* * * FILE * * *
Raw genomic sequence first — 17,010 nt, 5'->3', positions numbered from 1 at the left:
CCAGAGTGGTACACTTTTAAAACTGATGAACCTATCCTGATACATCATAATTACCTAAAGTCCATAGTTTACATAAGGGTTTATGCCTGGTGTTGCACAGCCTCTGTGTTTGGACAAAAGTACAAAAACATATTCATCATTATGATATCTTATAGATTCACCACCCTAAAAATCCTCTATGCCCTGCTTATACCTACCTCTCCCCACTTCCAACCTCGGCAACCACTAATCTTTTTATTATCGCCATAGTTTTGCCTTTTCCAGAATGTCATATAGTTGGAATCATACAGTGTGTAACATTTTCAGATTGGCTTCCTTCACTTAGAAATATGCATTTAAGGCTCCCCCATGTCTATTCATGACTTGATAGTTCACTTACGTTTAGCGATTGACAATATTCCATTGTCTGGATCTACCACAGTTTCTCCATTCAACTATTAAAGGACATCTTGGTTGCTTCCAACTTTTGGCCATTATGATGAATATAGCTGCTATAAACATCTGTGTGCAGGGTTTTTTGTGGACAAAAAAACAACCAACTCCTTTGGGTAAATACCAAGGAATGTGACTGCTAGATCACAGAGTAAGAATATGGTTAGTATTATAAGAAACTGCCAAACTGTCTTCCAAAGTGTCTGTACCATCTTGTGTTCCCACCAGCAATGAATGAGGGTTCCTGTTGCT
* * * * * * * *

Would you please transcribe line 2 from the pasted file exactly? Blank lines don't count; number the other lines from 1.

CCAGAGTGGTACACTTTTAAAACTGATGAACCTATCCTGATACATCATAATTACCTAAAGTCCATAGTTTACATAAGGGTTTATGCCTGGTGTTGCACAGCCTCTGTGTTTGGACAAAAGTACAAAAACATATTCATCATTATGATATCTTATAGATTCACCACCCTAAAAATCCTCTATGCCCTGCTTATACCTACCTCTCCCCACTTCCAACCTCGGCAACCACTAATCTTTTTATTATCGCCATAGTTTTGCCTTTTCCAGAATGTCATATAGTTGGAATCATACAGTGTGTAACATTTTCAGATTGGCTTCCTTCACTTAGAAATATGCATTTAAGGCTCCCCCATGTCTATTCATGACTTGATAGTTCACTTACGTTTAGCGATTGACAATATTCCATTGTCTGGATCTACCACAGTTTCTCCATTCAACTATTAAAGGACATCTTGGTTGCTTCCAACTTTTGGCCATTATGATGAATATAGCTGCTATAAACATCTGTGTGCAGGGTTTTTTGTGGACAAAAAAACAACCAACTCCTTTGGGTAAATACCAAGGAATGTGACTGCTAGATCACAGAGTAAGAATATGGTTAGTATTATAAGAAACTGCCAAACTGTCTTCCAAAGTGTCTGTACCATCTTGTGTTCCCACCAGCAATGAATGAGGGTTCCTGTTGCT